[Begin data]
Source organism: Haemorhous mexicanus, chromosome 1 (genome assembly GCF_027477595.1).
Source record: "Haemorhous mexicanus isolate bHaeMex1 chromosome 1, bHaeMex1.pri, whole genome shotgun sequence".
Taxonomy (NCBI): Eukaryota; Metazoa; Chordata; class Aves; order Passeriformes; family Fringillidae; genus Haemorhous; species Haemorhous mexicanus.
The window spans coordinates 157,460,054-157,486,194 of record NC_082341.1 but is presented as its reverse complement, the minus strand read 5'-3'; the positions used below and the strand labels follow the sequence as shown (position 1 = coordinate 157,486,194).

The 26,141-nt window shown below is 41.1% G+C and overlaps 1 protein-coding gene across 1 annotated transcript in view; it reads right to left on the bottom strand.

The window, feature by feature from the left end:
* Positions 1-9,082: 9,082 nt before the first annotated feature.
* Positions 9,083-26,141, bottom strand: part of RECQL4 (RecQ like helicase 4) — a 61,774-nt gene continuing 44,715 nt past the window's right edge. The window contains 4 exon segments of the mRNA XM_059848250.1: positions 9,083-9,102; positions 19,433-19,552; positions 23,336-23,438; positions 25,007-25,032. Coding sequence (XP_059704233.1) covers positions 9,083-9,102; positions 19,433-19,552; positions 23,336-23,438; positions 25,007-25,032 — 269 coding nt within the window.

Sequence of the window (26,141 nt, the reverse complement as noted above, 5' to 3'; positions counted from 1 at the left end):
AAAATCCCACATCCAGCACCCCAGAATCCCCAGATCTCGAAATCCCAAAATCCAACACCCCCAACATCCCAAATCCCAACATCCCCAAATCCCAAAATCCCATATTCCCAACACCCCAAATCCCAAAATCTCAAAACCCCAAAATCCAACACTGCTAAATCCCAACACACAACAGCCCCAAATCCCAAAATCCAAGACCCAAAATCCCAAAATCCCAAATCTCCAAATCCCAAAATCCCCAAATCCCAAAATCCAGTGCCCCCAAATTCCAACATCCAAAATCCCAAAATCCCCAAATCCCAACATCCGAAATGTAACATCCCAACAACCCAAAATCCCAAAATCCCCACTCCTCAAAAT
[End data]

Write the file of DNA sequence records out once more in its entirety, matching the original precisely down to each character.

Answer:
Source organism: Haemorhous mexicanus, chromosome 1 (genome assembly GCF_027477595.1).
Source record: "Haemorhous mexicanus isolate bHaeMex1 chromosome 1, bHaeMex1.pri, whole genome shotgun sequence".
Taxonomy (NCBI): Eukaryota; Metazoa; Chordata; class Aves; order Passeriformes; family Fringillidae; genus Haemorhous; species Haemorhous mexicanus.
The window spans coordinates 157,460,054-157,486,194 of record NC_082341.1 but is presented as its reverse complement, the minus strand read 5'-3'; the positions used below and the strand labels follow the sequence as shown (position 1 = coordinate 157,486,194).

The 26,141-nt window shown below is 41.1% G+C and overlaps 1 protein-coding gene across 1 annotated transcript in view; it reads right to left on the bottom strand.

The window, feature by feature from the left end:
* Positions 1-9,082: 9,082 nt before the first annotated feature.
* Positions 9,083-26,141, bottom strand: part of RECQL4 (RecQ like helicase 4) — a 61,774-nt gene continuing 44,715 nt past the window's right edge. The window contains 4 exon segments of the mRNA XM_059848250.1: positions 9,083-9,102; positions 19,433-19,552; positions 23,336-23,438; positions 25,007-25,032. Coding sequence (XP_059704233.1) covers positions 9,083-9,102; positions 19,433-19,552; positions 23,336-23,438; positions 25,007-25,032 — 269 coding nt within the window.

Sequence of the window (26,141 nt, the reverse complement as noted above, 5' to 3'; positions counted from 1 at the left end):
AAAATCCCACATCCAGCACCCCAGAATCCCCAGATCTCGAAATCCCAAAATCCAACACCCCCAACATCCCAAATCCCAACATCCCCAAATCCCAAAATCCCATATTCCCAACACCCCAAATCCCAAAATCTCAAAACCCCAAAATCCAACACTGCTAAATCCCAACACACAACAGCCCCAAATCCCAAAATCCAAGACCCAAAATCCCAAAATCCCAAATCTCCAAATCCCAAAATCCCCAAATCCCAAAATCCAGTGCCCCCAAATTCCAACATCCAAAATCCCAAAATCCCCAAATCCCAACATCCGAAATGTAACATCCCAACAACCCAAAATCCCAAAATCCCCACTCCTCAAAAT